The Eye Checkup

In a town where everyone’s eyes were on you, it was strange that there was only one eye doctor. His name was Dr. Optoglass, and he was horizontally challenged.

And Dr. Optoglass was also very busy. So busy that he had five nurses with ten eyes and 20/20 vision keeping an eye on his patients. Two hours went by in excruciating detail before Bob and his father were honored with the doctor’s undivided four-eyed attention.
The Snellen Chart

“Ah, you’ll need glasses now, Paul,” the fat doctor whispered in his raspy voice.

“I was hoping to avoid it. Damn those cheap viewfinders.”

“You already have three lenses between you and the world, another one won’t hurt.”

Bob always found eye tests strange. He hated reading the same letters he had been reading for the last ten years. But with his father watching him, he decided to play good boy. Dr. Optoglass wasn’t impressed,

“Good job, Bob. But now I’m going to have to use eye drops.”

Bob hated eye drops more than he hated reading the eye chart. But how did the doctor know he had just repeated the last line from memory?

The mirror. The damn mirror. “It was the mirror, right?”

Dr. Optoglass took a deep breath, which took a full minute to fill his lung bags. The others waited with bated breath. There was only enough air for one large person.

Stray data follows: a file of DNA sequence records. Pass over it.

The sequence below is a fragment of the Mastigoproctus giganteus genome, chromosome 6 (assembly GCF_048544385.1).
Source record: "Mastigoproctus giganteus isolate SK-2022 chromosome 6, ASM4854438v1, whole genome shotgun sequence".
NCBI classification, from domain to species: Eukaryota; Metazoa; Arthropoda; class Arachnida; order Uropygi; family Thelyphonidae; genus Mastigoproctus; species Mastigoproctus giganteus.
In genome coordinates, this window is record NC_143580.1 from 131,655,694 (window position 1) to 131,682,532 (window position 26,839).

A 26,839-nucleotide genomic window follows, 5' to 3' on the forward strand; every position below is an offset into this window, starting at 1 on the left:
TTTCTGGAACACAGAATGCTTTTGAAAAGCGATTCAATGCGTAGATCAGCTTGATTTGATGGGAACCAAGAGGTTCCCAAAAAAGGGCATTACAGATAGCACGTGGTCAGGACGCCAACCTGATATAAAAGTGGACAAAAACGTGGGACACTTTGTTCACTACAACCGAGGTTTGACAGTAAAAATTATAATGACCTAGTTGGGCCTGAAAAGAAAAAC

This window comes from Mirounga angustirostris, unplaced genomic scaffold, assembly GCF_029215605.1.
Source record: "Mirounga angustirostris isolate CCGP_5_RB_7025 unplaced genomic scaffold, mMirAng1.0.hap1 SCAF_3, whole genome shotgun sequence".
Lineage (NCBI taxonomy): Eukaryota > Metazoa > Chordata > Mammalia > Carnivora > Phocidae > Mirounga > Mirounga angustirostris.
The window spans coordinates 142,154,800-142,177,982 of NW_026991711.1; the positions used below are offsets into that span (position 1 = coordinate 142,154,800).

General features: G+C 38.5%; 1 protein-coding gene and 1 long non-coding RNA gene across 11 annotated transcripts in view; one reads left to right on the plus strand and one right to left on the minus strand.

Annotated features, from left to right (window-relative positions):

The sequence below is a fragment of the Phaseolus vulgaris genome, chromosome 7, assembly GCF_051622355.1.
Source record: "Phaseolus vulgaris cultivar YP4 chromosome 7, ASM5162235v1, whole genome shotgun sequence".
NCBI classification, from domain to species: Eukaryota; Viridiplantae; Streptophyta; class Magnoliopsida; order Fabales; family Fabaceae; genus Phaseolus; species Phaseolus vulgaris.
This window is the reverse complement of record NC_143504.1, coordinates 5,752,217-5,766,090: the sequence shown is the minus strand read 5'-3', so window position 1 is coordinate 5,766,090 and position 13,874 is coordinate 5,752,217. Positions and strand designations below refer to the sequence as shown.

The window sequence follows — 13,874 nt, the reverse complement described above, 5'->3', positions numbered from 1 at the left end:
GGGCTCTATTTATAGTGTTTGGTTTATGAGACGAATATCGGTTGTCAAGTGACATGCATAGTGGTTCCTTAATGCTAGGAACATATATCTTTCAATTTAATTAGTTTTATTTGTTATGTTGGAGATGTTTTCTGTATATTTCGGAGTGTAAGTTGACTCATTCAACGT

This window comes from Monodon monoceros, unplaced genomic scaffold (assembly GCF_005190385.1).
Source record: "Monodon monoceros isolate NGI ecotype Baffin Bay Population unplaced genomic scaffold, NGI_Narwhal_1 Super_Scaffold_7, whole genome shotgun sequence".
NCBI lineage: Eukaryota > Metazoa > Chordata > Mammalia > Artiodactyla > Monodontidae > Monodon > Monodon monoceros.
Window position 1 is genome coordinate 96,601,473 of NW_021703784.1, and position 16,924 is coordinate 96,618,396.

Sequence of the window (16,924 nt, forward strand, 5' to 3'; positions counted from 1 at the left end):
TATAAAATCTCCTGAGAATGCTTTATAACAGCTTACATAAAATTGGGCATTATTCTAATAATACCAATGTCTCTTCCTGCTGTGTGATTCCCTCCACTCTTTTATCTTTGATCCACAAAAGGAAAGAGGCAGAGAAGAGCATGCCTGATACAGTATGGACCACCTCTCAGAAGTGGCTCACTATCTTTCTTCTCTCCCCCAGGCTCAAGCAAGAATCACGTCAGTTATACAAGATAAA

Paul responded first: “Good thinking, doctor. It definitely makes your room look bigger.”

“That’s not why it’s there. The test chart is ten feet from where you are sitting. The mirror makes it twenty.”

“Why would you want to do that?”

“So your eyes are roughly focusing on infinity.”

“Just like the infinity focus on a camera lens?”

“Exactly like that. The mirror reduces the rent.”

“And what do you need infinity focus for?”

“I’m sure in your line of work you take great pains to ensure a lens can focus at infinity. People need that too.”

Bob just had to blurt out: “Is this also true of digital systems?”

“Bob!” His father was shocked. “Where did you hear about digital systems? Was it Professor Sampler?”

“He told me to stay away from digital systems.”

“And you should,” replied Dr. Optoglass. But he was watching Bob closely. “It’s true of any system, Bob, including your eyes, which are pure analog I assure you. Digital cannot exist without analog.”

“I think Dr. Optoglass is very busy, and we’ve taken up enough time, Bob. Once I’ve got my glasses made everything will be sharp again.”

“Doctor, what makes something sharp?”

“That’s enough, Bob.” Paul stood up. “All things are sharp. Our eye just has to focus to see it like it is, right doctor?”

Dr. Optoglass coughed. “Not exactly.”

“Oh, I’m sure there are scientific reasons that we videographers don’t need to know. Let’s go, Bob.”

At that instant a nurse steps in, as if on cue.

“A few more minutes, nurse. Thank you.” She looks surprised, but knows better than to question her boss. She quietly disappears.

Dr. Optoglass cleared his throat. “Have a seat, Paul. I think I can clear up a few misconceptions you lensmen have.”

Next: Defining Sharpness
Previous: The Challenge